It’s time to hire an expert in design, but you aren’t sure how the process works, OR you’ve had experience using a graphic designer and it didn’t go as smooth as you had hoped for. Did you know that without the proper knowledge of how to work with a designer you could be limiting the effectiveness of your design and decreasing the efficiency of the project? Graphic designers have unique skills that come with experience and expertise, but it’s a two-way street!
Here are our top 5 tips for working with a graphic designer:
1. Talk Expectations & Provide Examples
Have an idea of what you want? Make sure you can explain it or show it. Find a few examples of what you’d like it to look like to help your designer understand what you’re expecting. This will help everyone get on the same page so you don’t have to worry about the outcome being far off from what you’d hoped for. However, if you’ve provided examples, don’t expect your design to look like an exact replica… designers DON’T tend to copy other designer’s work, instead they make your piece work best for you according to the information you’ve provided.
2. Understand the Timeline
Discuss the timeline before you start your project. If you need the final design by a certain time, make sure your designer is aware and capable to complete it by then. Understand that every time you request a change, that also takes time. What may seem like a simple fix to you may take hours to complete – remember it takes an expert to create professional designs. Also remember that you aren’t the only customer. Your designer will do everything in their power to get to your request as soon as possible, but don’t expect your design to be finished the day you request it.
3. Finalize Content First
Before sending over your copy, do a spell check, and also ensure the copy is exactly how you want it to appear. It’s not in your designer’s job description to edit the text you give them, instead they are solely responsible for taking the information you give them and turning it into something beautiful. When you do send over your information, please, please, please, send over everything you want included in one email to be efficient.
Every time you send over new information, you are adding time to your design and increasing design costs. Designers work around the information you send, so if you send new information later on, it increases design time and they essentially have to redesign your piece. Not only that, but every separate request you send starts getting more and more confusing, and the likelihood of a piece of information getting lost or passed over during the process increases.
4. Be Clear & Concise
If there’s something in particular you want, use detail to describe it. For example, instead of saying things like “make it stand out” (it’s ok if this was you😉), try being more specific like:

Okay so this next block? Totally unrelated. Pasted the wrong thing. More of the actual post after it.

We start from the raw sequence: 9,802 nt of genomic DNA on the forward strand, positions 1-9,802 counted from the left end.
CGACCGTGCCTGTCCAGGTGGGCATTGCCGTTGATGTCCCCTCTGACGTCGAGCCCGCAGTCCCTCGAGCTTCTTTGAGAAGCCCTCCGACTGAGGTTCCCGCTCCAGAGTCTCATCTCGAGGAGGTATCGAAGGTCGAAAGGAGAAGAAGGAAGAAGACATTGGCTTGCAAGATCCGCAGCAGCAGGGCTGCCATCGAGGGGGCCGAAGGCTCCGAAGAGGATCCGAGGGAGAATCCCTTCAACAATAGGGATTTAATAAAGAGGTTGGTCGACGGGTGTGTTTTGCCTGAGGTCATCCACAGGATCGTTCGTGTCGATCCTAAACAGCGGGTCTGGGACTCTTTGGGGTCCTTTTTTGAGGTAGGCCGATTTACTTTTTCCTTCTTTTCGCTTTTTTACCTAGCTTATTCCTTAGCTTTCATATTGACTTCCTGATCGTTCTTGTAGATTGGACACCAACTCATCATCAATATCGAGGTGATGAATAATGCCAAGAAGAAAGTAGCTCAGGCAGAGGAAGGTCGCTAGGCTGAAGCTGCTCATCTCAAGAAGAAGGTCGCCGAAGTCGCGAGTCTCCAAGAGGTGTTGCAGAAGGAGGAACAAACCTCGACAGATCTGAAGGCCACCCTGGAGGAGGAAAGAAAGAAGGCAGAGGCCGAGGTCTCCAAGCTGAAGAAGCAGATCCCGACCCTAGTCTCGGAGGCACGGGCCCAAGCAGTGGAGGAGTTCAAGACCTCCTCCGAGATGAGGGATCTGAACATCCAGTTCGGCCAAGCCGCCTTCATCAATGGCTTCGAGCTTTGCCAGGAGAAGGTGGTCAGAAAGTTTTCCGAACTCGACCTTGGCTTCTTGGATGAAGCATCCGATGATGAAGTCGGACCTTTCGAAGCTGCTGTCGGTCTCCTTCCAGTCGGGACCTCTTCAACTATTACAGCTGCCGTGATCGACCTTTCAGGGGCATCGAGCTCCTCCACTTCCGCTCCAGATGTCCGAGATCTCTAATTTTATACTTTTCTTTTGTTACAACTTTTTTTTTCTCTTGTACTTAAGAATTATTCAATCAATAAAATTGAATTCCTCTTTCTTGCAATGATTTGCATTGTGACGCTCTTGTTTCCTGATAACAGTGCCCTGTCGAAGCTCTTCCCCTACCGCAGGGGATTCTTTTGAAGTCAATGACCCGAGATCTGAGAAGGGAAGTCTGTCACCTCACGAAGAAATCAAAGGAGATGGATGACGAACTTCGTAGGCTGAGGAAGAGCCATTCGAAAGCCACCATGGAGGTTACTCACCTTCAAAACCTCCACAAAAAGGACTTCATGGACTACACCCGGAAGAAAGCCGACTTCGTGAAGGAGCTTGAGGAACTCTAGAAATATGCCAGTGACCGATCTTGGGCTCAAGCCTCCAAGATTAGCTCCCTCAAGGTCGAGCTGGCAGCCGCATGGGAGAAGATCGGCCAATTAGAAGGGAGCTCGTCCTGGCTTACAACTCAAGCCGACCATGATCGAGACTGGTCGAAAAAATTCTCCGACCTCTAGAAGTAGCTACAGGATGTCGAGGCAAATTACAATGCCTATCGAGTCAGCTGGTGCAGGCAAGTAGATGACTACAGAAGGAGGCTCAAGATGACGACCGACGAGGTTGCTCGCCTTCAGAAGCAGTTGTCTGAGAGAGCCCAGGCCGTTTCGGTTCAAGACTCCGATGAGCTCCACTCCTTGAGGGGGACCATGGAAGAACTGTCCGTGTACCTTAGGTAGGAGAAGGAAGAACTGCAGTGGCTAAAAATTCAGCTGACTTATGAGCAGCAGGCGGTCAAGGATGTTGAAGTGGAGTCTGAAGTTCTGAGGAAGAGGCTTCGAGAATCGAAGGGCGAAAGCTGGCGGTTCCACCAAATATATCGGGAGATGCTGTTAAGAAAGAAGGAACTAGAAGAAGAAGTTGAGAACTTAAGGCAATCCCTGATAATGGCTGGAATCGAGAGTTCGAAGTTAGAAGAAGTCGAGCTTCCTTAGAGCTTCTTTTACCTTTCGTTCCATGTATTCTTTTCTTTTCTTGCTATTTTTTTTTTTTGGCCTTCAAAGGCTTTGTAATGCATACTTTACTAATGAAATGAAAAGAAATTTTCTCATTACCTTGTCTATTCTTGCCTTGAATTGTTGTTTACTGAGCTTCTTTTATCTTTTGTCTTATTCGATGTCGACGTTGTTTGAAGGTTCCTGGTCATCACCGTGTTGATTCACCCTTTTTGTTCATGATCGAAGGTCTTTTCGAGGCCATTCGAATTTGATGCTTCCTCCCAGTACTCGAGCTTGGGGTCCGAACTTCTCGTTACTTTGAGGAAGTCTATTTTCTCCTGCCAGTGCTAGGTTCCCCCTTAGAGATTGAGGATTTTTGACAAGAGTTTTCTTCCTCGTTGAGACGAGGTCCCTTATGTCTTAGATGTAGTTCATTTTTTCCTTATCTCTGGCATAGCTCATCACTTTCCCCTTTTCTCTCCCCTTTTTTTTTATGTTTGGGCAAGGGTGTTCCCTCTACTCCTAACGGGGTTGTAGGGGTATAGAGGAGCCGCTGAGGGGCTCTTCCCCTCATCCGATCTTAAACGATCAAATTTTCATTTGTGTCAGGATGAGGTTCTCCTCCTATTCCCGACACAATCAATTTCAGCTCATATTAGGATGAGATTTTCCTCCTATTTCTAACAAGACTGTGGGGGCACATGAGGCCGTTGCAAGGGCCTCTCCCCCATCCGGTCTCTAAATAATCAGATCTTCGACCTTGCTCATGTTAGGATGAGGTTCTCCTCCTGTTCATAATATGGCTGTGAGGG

“Make the text bigger and bolder.
“Make the background lighter"
“Use bright colors.”
“Use more imagery.”
If your designer has sent you the first proof, make sure you thoroughly review it so you can give all your changes at once. Include spelling errors, mistakes, font changes, and anything else you don’t like in your request for changes. This will help reduce the design time and in turn ensure a quicker delivery of the final product.
Make sure there are no spelling errors before it goes to print. In the end, you’re the one approving the design. It’s not the designer’s responsibility to catch those. Of course, they will try to look out for those, but their job is to focus on the design.
5. Don’t Expect Perfection
If you’re working with a new designer (or even someone you work with often), don’t expect the first draft to be perfect. It takes time to get to know your design preferences, but once your designer gets to know you, they’ll start getting closer and closer to the mark the first time around on future projects. When you do make a design request, allow a little wiggle room. Let your designer have some space to be creative because if you give exact directions, it can limit the effectiveness of your piece. You’ve hired a design expert; they know what works best and what doesn’t.
If you’ve gone through a few rounds of proofs, but you're still worried about the tiniest details… don’t be. Don’t get too hung up on the little things. Take a step back and look at it like your target audience would, does it get your point across? Then maybe it’s time to call it good.
In the end, it’s all about trusting your designer and being as helpful has you can to ensure a smooth process. Once you’ve gone through a few projects together, the process with start getting easier and easier! As always, never be afraid to ask your designer what they need from you to do their job to the best of their abilities. Happy designing!